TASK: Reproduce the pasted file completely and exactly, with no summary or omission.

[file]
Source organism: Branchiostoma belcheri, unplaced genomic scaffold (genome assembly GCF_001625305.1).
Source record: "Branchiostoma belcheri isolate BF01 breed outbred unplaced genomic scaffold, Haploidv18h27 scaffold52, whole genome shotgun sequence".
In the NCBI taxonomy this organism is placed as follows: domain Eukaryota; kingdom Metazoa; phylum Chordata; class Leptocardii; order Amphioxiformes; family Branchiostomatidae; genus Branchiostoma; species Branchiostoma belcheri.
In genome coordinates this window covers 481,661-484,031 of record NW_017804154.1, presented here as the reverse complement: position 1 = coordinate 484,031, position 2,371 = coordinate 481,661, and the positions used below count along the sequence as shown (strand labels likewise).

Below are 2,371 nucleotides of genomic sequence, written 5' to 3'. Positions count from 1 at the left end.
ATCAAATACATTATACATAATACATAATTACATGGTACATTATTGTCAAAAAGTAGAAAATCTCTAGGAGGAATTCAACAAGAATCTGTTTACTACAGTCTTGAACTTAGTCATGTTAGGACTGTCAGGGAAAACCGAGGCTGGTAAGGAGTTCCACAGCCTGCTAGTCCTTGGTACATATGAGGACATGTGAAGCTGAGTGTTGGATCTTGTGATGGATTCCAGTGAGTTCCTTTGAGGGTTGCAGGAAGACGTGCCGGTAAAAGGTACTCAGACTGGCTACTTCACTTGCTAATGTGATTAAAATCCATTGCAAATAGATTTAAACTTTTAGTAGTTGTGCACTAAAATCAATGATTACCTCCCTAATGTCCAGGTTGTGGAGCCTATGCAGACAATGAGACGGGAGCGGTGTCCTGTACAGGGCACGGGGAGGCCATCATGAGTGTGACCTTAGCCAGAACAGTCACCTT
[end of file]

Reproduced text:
Source organism: Branchiostoma belcheri, unplaced genomic scaffold (genome assembly GCF_001625305.1).
Source record: "Branchiostoma belcheri isolate BF01 breed outbred unplaced genomic scaffold, Haploidv18h27 scaffold52, whole genome shotgun sequence".
In the NCBI taxonomy this organism is placed as follows: domain Eukaryota; kingdom Metazoa; phylum Chordata; class Leptocardii; order Amphioxiformes; family Branchiostomatidae; genus Branchiostoma; species Branchiostoma belcheri.
In genome coordinates this window covers 481,661-484,031 of record NW_017804154.1, presented here as the reverse complement: position 1 = coordinate 484,031, position 2,371 = coordinate 481,661, and the positions used below count along the sequence as shown (strand labels likewise).

Below are 2,371 nucleotides of genomic sequence, written 5' to 3'. Positions count from 1 at the left end.
ATCAAATACATTATACATAATACATAATTACATGGTACATTATTGTCAAAAAGTAGAAAATCTCTAGGAGGAATTCAACAAGAATCTGTTTACTACAGTCTTGAACTTAGTCATGTTAGGACTGTCAGGGAAAACCGAGGCTGGTAAGGAGTTCCACAGCCTGCTAGTCCTTGGTACATATGAGGACATGTGAAGCTGAGTGTTGGATCTTGTGATGGATTCCAGTGAGTTCCTTTGAGGGTTGCAGGAAGACGTGCCGGTAAAAGGTACTCAGACTGGCTACTTCACTTGCTAATGTGATTAAAATCCATTGCAAATAGATTTAAACTTTTAGTAGTTGTGCACTAAAATCAATGATTACCTCCCTAATGTCCAGGTTGTGGAGCCTATGCAGACAATGAGACGGGAGCGGTGTCCTGTACAGGGCACGGGGAGGCCATCATGAGTGTGACCTTAGCCAGAACAGTCACCTT